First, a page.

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San Francisco

( Originally Published 1907 )

THE weather cooled perceptibly when we left the tropics—we met the keen north wind which blows almost all the year down the Western American coast.

On April 20, we entered between the Heads into the Bay of San Francisco, and saw the smoke of the Golden City six miles in front of us. The opening is extremely striking —the bay itself is as large as Port Jackson. The hills are higher, the outlines grander. The only inferiority is in the absence of timber. There was grass everywhere, in the freshness of spring, but not a tree that we could see from the water; and we felt the bareness more strongly after New Zealand and Australia. Another difference made it-self felt, the effect of which it was impossible to resist. There had been life and energy in Melbourne and Sydney, with crowded docks and growing enterprise; but an American city—and San Francisco especially—is more than they. The very pilot's voice as he came on board had a ring of decision about it. The great liners passing in and out with the stars and stripes flying; the huge ferry-boats rushing along, deck rising above deck, and black with passengers; the lines of houses on the shore, stretching leagues beyond the actual town, all spoke of the pulsations of a great national existence, which were beating to its farthest extremity.

San Francisco, half a century ago, was a sleepy Spanish village. It is now one of the most important cities of the world, destined, if things continue as they are, to expand into dimensions to which the present size of it is nothing, for it is and must be the chief outlet into the Pacific of the trade of the American Continent.

I had already seen the Eastern States, but California was new to me. California with its gold and its cornfields, its conifers and its grizzlies, its diggers and its hidalgos, its " heathen Chinese " and its Yankee millionaires, was a land of romance, the wonders of which passed belief, and it was with a sort of youthful excitement that I found myself landed at Frisco. The prosaic asserted itself there as elsewhere. There were customs' officers and a searching of portmanteaus. This over, we had to find our quarters. We were on a long platform, roofed over like a railway station, and within the precincts the public were not admitted. At the far end was a large open door, and outside a mob of human creatures, pushing, scrambling, and howling like the beasts in a menagerie at feeding time. There they were in hundreds, waiting to plunge upon us, and (if they did not tear us in pieces in the process) to carry us off to one or other of the rival caravanserais. Never did I hear such a noise, save in an Irish fair; never was I in such a scuffle. We had to fight for our lives, for our luggage, and for our dollars, if the Philistines were not to spoil us utterly. All, however, was at last safely and reasonably accomplished. We were driven away to the Palace Hotel, where the storm turned to calm, and my acquaintance with California and its ways was practically to commence.

The Palace Hotel at San Francisco is, I believe, the largest in the world—the largest, but by no means the ugliest, as I had expected to find. It is a vast quadrilateral building, seven or eight stories high, but in fair proportions. You enter under a handsome archway, and you find yourself in a central court, as in the hotels at Paris, but completely roofed over with glass. The floor is of polished stone. Tiers of galleries run around it, tier above tier, and two lifts are in constant action, which deposit you on the floor to which you are consigned. There is no gaudiness or tinsel. The taste in California is generally superior to what you see in New York. I expected the prices of New York, or of Auckland or Sydney. Money was reported to flow in rivers there, and other things to be dear in proportion. I was agreeably disappointed. Our apartments—mine and my son's—consisted of a sitting-room au troisieme, so large that a bed in it was no inconvenience; a deep alcove with another bed, divided off by glass doors; a dressing-room and a bath-room, with all the other accompaniments. Our meals were in the great dining-room at fixed hours, but with a liberal time allowance. We could order our dinners and breakfasts from the carte, with as large a choice and quality as excellent as one could order in the Palais Royal, if one was regardless of expense. Unnumbered niggers attended in full dress—white waistcoat, white neckcloth, with the consequentially deferential manners of a duke's master of the household; and for all this sumptuosity we were charged three dollars and a half each, or about fifteen shillings. Nowhere in Europe, nowhere else in America, can one be lodged and provided for on such a scale and on such terms—and this was California.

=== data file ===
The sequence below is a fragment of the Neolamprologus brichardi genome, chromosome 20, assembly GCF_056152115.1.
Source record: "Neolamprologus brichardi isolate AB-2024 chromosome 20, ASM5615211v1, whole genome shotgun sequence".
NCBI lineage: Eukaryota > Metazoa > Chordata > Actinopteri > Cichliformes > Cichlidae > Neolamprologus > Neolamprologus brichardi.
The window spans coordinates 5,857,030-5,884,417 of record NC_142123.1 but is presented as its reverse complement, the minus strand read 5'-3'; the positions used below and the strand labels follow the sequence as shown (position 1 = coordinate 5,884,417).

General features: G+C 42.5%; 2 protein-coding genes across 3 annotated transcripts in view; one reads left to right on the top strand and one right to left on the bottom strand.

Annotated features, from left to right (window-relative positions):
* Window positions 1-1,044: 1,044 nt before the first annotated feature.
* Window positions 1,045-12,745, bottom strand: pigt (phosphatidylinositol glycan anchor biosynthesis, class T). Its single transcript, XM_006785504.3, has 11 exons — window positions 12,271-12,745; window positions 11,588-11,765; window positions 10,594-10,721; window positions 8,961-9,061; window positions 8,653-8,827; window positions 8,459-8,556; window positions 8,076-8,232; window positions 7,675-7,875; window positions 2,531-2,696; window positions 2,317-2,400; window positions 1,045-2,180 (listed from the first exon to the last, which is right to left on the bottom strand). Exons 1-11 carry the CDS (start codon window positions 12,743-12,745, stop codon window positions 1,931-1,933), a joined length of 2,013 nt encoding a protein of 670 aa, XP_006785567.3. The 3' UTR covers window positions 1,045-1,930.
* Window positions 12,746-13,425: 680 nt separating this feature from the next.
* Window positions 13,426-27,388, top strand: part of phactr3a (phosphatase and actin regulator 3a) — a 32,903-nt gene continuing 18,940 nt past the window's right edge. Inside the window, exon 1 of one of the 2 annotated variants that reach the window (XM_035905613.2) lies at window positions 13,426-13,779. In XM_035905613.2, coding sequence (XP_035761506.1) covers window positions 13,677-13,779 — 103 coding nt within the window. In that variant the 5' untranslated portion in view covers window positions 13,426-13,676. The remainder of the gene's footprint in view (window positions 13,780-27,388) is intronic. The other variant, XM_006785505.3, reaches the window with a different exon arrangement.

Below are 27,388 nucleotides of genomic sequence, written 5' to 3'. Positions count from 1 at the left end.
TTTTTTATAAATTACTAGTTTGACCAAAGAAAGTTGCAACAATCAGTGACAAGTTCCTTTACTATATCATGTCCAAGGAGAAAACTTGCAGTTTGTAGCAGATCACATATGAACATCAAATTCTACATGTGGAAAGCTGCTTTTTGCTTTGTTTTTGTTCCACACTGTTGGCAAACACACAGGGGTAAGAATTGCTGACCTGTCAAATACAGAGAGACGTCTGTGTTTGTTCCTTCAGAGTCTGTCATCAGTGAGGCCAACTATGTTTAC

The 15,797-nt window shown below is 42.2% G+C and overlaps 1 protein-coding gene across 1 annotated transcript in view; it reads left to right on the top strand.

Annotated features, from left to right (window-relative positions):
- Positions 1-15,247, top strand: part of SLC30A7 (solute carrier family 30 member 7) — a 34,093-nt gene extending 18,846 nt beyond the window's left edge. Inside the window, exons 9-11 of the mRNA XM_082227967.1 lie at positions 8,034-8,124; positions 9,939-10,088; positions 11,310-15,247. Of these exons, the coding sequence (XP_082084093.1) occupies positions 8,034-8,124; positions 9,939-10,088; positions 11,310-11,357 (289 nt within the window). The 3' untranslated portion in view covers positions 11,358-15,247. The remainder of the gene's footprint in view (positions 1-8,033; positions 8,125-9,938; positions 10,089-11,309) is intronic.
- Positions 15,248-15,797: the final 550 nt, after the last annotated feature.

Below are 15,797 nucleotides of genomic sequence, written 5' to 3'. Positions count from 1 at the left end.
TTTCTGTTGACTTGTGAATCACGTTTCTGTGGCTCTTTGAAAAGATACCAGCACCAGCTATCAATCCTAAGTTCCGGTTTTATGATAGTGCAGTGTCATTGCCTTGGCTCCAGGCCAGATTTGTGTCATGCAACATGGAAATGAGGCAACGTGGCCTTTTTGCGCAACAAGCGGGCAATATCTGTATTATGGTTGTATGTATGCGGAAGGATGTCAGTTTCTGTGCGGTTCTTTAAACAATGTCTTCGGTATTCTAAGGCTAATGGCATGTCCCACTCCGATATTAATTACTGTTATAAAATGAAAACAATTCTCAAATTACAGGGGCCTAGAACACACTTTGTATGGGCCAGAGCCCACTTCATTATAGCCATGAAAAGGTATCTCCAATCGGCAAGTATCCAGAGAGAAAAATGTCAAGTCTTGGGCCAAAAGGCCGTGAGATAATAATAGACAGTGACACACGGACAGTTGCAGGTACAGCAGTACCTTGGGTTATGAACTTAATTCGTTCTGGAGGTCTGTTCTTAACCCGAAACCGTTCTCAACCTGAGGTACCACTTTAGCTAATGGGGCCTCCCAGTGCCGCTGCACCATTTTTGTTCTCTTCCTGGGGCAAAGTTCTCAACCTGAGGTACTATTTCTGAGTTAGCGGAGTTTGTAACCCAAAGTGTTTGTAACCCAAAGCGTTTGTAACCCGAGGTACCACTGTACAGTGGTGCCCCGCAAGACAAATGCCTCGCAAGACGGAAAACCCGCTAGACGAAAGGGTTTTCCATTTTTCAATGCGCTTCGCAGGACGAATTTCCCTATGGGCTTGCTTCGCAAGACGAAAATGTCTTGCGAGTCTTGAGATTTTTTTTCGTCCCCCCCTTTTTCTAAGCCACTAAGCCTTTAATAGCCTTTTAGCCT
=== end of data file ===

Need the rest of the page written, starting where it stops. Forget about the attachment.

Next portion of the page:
Americans are very good to strangers, and the Californians are in this respect the best of Americans. An agreeable and accomplished Mr. G—, who had come from New Zealand with us, lived in San Francisco. He was kind enough to take me in charge, and show me, not trees and rocks, but things and people. The Chinese quarter is to Englishmen the principal object of attraction. They go there at night under a guard of police, for it is lawless and dangerous. Had I known any of the Chinese themselves, who would have shown me the better side of them, I should have been willing to go. But I did not care to go among human beings as if they were wild beasts, and stare at opium orgies and gambling-hells. Parties of us did go, and they said they were delighted. I went with Mr. G— about the streets. The first place I look for in a new city is the market. One sees the natural produce of all kinds gathered there. One sees what people buy on the spot and " consume on the premises," as distinct from what is raised for export. One learns the cost of things, and can form one's own estimate of the manner in which the country people occupy themselves, and how they are able to live. The marketplace in San Francisco told its story in a moment. Vegetables and fruits, the finest that I ever saw exposed for sale, were at half the English prices. Meat was at half the English price. I lunched on oysters, plump and delicate as the meal-fattened Colchester natives used to be, at a cent (a half-penny) a piece. Salmon were lying out on the marble slabs, caught within two hours in the Sacramento River, superb as ever came from Tay or Tweed, for three cents a pound.